For anyone interested in the debate aroused by Vivek Chibber’s critique of postcolonial theory for being insufficiently Marxist-in-the-right-sort-of-way, which has included a robust response from Partha Chatterjee, Bruce Robbins has a review of Chibber’s book at n+1, and Chibber has a response to Robbins at Jacobin, to which Robbins has in turn his own response at n+1 again. Phew.
Andy Davies at Contentious Geographies has news of a piece by Partha Chatterjee entitled Subaltern Studies and Capital in Economic and Political Weekly, a response to Vivek Chibber’s book Postcolonial Theory and the Specter of Capital.
A couple of days ago, Dissent pointed to an almost real-time, developing ‘debate’ about the trajectories of postcolonial theory – in the form of the response to the publication of Postcolonial Theory and the Specter of Capital. The book is largely a refutation/attack/hatchet-job/demolition job (depending on how you read it) on the work of the Subaltern Studies historians, who are taken as standing in for the whole field of ‘postcolonial theory’ (come in Aijaz Ahmad, all is forgiven….). If you don’t want to read the whole book (which can currently be surreptitiously downloaded if you stumble across it…), you can get a sampling of Chibber’s argument in an interview at Jacobin, titled How does the subaltern speak? (I wonder how many variations on that title there have been, and how many more we could all imagine in the future?).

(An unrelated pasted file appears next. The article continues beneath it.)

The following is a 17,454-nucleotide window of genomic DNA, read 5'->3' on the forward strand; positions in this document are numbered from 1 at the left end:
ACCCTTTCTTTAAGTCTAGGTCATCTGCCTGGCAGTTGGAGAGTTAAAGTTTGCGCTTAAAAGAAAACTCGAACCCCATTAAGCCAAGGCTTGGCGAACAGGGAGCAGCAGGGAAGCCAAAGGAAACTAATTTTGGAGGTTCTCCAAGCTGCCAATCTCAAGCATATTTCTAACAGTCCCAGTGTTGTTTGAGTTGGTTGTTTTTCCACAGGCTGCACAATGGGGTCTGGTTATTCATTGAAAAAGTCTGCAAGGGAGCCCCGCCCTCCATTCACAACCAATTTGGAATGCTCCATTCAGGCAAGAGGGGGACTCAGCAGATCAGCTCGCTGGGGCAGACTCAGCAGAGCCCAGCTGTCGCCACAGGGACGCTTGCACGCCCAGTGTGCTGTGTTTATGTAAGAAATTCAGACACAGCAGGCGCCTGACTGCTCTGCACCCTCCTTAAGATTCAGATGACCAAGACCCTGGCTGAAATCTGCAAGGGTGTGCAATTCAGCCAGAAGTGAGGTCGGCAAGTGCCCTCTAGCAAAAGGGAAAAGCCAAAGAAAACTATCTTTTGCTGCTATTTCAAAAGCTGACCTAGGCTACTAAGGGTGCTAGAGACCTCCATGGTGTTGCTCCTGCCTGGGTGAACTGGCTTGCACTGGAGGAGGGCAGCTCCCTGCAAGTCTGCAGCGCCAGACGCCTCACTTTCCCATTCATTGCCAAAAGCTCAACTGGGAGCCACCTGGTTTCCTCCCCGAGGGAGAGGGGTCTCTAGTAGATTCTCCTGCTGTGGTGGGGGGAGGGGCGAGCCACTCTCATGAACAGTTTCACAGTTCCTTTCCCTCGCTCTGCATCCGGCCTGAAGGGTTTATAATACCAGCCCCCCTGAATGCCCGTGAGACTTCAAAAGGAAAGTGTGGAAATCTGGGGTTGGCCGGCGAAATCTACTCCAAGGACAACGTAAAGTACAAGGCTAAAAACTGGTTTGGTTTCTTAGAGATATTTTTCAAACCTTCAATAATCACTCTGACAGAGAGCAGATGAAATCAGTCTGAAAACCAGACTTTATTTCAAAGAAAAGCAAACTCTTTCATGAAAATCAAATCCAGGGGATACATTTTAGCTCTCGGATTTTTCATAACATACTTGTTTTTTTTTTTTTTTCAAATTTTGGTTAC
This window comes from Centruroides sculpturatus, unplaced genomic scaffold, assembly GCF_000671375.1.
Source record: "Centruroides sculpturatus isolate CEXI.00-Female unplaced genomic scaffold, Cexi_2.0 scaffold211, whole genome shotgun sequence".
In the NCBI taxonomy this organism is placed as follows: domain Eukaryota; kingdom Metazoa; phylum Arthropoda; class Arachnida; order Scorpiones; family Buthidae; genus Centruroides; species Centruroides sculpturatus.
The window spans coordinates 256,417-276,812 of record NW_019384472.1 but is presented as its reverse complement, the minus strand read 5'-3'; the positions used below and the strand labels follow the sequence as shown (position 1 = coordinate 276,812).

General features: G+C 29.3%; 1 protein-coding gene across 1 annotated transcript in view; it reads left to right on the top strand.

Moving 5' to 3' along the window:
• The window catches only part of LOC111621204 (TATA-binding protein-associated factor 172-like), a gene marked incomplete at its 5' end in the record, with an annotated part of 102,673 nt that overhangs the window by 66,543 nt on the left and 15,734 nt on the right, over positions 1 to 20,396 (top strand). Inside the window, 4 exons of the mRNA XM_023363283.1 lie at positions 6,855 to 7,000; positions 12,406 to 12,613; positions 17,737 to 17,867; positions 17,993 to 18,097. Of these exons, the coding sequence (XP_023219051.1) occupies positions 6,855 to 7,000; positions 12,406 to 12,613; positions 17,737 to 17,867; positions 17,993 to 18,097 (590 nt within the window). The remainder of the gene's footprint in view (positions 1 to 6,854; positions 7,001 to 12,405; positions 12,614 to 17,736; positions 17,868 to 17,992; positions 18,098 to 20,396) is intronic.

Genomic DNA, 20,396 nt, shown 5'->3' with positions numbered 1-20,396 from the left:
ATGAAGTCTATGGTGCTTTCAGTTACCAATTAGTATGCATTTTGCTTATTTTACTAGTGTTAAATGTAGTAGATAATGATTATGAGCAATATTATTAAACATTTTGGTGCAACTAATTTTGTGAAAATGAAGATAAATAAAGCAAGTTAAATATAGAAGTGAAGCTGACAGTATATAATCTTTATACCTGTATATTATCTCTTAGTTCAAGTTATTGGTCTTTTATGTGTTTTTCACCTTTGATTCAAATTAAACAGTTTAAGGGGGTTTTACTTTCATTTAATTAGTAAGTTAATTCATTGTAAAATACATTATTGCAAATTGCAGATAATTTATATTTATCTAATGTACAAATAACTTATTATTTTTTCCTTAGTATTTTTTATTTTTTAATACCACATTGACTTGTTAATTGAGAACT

There is already a debate emerging around Chibber’s book, not least encouraged by Verso’s own blog site – they have posted a response to a critical review by Chris Taylor, which Taylor has himself responded to in the update to his original piece.
Blog-twitter-sphere excitement about all this is circulating around a set-piece ‘debate’ between Chibber and one of his targets, Partha Chatterjee, in New York last month – via Andy Davies’s blog, I see that the video of this encounter is now up on YouTube.